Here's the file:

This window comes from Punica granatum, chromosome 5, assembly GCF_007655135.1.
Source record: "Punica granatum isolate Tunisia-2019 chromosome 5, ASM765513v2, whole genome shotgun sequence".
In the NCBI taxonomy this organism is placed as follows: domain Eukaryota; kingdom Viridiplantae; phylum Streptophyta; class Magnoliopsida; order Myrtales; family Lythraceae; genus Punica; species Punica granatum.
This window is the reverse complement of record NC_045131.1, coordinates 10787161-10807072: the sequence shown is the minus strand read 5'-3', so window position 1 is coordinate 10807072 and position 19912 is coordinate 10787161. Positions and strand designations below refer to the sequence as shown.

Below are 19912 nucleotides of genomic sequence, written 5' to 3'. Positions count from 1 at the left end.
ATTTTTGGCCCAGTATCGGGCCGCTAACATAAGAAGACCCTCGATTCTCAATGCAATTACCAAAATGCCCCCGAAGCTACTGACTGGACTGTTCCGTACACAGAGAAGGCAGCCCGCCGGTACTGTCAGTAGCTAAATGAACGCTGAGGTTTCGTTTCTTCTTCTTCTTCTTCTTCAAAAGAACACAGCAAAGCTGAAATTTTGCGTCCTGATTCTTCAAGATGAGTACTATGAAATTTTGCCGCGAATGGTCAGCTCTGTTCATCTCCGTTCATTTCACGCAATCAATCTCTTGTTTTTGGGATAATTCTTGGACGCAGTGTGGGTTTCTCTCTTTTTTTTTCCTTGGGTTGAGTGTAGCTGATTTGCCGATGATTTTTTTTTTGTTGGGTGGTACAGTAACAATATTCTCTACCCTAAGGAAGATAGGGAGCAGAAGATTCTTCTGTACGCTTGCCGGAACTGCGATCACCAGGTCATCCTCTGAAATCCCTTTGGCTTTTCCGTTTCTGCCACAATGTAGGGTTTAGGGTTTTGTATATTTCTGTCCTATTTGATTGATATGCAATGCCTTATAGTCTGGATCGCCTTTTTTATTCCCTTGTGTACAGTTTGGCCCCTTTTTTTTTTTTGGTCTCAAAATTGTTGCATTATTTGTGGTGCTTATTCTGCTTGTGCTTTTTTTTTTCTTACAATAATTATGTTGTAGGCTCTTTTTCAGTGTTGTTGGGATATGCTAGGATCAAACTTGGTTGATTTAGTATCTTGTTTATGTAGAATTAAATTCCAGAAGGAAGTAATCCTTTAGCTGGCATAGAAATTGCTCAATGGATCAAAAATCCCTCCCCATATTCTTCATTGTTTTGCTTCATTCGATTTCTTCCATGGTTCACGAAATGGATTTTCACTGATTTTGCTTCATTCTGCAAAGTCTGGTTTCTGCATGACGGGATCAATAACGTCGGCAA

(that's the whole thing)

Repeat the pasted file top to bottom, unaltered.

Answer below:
This window comes from Punica granatum, chromosome 5, assembly GCF_007655135.1.
Source record: "Punica granatum isolate Tunisia-2019 chromosome 5, ASM765513v2, whole genome shotgun sequence".
In the NCBI taxonomy this organism is placed as follows: domain Eukaryota; kingdom Viridiplantae; phylum Streptophyta; class Magnoliopsida; order Myrtales; family Lythraceae; genus Punica; species Punica granatum.
This window is the reverse complement of record NC_045131.1, coordinates 10787161-10807072: the sequence shown is the minus strand read 5'-3', so window position 1 is coordinate 10807072 and position 19912 is coordinate 10787161. Positions and strand designations below refer to the sequence as shown.

Below are 19912 nucleotides of genomic sequence, written 5' to 3'. Positions count from 1 at the left end.
ATTTTTGGCCCAGTATCGGGCCGCTAACATAAGAAGACCCTCGATTCTCAATGCAATTACCAAAATGCCCCCGAAGCTACTGACTGGACTGTTCCGTACACAGAGAAGGCAGCCCGCCGGTACTGTCAGTAGCTAAATGAACGCTGAGGTTTCGTTTCTTCTTCTTCTTCTTCTTCAAAAGAACACAGCAAAGCTGAAATTTTGCGTCCTGATTCTTCAAGATGAGTACTATGAAATTTTGCCGCGAATGGTCAGCTCTGTTCATCTCCGTTCATTTCACGCAATCAATCTCTTGTTTTTGGGATAATTCTTGGACGCAGTGTGGGTTTCTCTCTTTTTTTTTCCTTGGGTTGAGTGTAGCTGATTTGCCGATGATTTTTTTTTTGTTGGGTGGTACAGTAACAATATTCTCTACCCTAAGGAAGATAGGGAGCAGAAGATTCTTCTGTACGCTTGCCGGAACTGCGATCACCAGGTCATCCTCTGAAATCCCTTTGGCTTTTCCGTTTCTGCCACAATGTAGGGTTTAGGGTTTTGTATATTTCTGTCCTATTTGATTGATATGCAATGCCTTATAGTCTGGATCGCCTTTTTTATTCCCTTGTGTACAGTTTGGCCCCTTTTTTTTTTTTGGTCTCAAAATTGTTGCATTATTTGTGGTGCTTATTCTGCTTGTGCTTTTTTTTTTCTTACAATAATTATGTTGTAGGCTCTTTTTCAGTGTTGTTGGGATATGCTAGGATCAAACTTGGTTGATTTAGTATCTTGTTTATGTAGAATTAAATTCCAGAAGGAAGTAATCCTTTAGCTGGCATAGAAATTGCTCAATGGATCAAAAATCCCTCCCCATATTCTTCATTGTTTTGCTTCATTCGATTTCTTCCATGGTTCACGAAATGGATTTTCACTGATTTTGCTTCATTCTGCAAAGTCTGGTTTCTGCATGACGGGATCAATAACGTCGGCAA